pods will be
suspended in the
lobby of a building
at the University
PCL CONSTRUCTORS CANADA INC.
BY PATRICIA WILLIAMS
A building described by Moffat Kinoshita principal Trevor Periera as “one of the most exciting projects we are going to see in this city” came under the spotlight earlier this week at a meeting in Toronto.
The landmark $75-million Leslie L. Dan Pharmacy Building, designed by architects Foster and Partners/Moffat Kinoshita Architects Inc., features a dramatic lobby and interconnected floor plates through its entire height.
Two silver-coloured pods are suspended in the main lobby. Fabricated off-site by Hamilton-based Walters Inc., the pods house a 60-seat lecture theatre and a reading room as well as a smaller classroom and the faculty lounge.
A presentation on construction of the pods was made by key members of the project team—Moffat Kinoshita, Foster and Partners, structural engineers Yolles, PCL Constructors Canada Inc. and Walters Inc.
The event was sponsored by the Ontario members of the Canadian Institute of Steel Construction.
Located on a high-profile site at the corner of University Avenue and College Street in downtown Toronto, the 12-storey building will house the University of Toronto’s rapidly expanding pharmacy department.
Included are two large lecture theatres, student lounge and meeting spaces, a resource centre, specialized teaching and research labs and offices. The centerpiece is a dramatic and transparent lobby with a fivestorey atrium.
“This is a great space,” said PCL project manager David Ogryzlo.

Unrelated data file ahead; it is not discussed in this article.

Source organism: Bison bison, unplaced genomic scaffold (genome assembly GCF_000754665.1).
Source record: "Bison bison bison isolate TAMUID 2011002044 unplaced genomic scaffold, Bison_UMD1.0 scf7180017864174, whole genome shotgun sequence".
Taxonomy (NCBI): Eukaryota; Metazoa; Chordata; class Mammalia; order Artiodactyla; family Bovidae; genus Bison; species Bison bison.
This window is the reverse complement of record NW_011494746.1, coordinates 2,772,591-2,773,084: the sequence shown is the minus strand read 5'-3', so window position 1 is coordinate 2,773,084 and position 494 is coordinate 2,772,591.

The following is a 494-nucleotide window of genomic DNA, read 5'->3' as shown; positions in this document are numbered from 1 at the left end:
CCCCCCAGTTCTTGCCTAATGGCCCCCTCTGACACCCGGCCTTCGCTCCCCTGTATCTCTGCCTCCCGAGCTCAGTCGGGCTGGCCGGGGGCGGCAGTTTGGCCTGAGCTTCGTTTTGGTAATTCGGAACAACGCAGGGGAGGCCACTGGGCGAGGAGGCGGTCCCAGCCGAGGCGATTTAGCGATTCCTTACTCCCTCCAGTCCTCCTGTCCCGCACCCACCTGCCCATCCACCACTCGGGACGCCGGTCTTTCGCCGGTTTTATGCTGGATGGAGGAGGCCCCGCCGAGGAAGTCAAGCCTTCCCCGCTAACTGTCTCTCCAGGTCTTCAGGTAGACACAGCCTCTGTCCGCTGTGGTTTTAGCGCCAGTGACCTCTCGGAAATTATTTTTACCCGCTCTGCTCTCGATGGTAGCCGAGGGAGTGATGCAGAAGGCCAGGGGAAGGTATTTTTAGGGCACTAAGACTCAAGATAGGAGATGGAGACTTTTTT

Translating the architects’ vision into reality structurally fell on the shoulders of Yolles, which faced a variety of challenges.
The firm used a sophisticated computer modeling program called CATIA to design the pods and ensure their constructability.
That data was then transmitted to Walters.
As part of the job, the structural engineers conducted a vibration analysis of the large pod. This took into account the impact of such “student- induced” activities as jumping and walking, said John Kooymans, a senior associate at Yolles.
Aside from the two hanging pods, the project also boasts 19-metre-high architectural concrete columns.
Within one of the columns is a structural box column that supports a 50-tonne truss. The bottom chord supports the sixth-floor structure. The top chord of the truss is part of the seventh floor.
“These concrete columns created challenges, as not only did we start the sixth floor steel erecting 19 metres in the air, we also had to develop a bracing system that would insure that these concrete columns were stable during the steel erection process,” said Derek Lawson, project manager at Walters Inc.
“Safe access was definitely a problem that we had to overcome.”
The structural weight of the large pod is 35 tonnes, while the small pod weighs 23 tonnes.
The pods will be hung from the sixth floor with 75-millimetre-diameter hanger rods.
Other key features, said PCL’s Ogryzlo, include large skylights, two auditoriums below grade, and a “unique” curtainwall system and mullions. Lawson said the bottoms of the 37, 19-metre mullions sit on the main floor while the tops are connected to the underside of the sixth floor.
During the presentation, the architects gave kudos to the university for its vision in undertaking the project as well as the entire project team. For his part, Pereira said he was “really impressed” with the industry’s delivery of the end product.
“We needed PCL and Walters and all the subcontractors to believe in what we are doing,” added Stephen Best, an associate partner in the London- based Foster and Partners.
“They believed in the dream, they believed in the pods. We are very grateful for the work they have done.”
The building will accommodate more than 1,000 undergraduate and post-graduate students.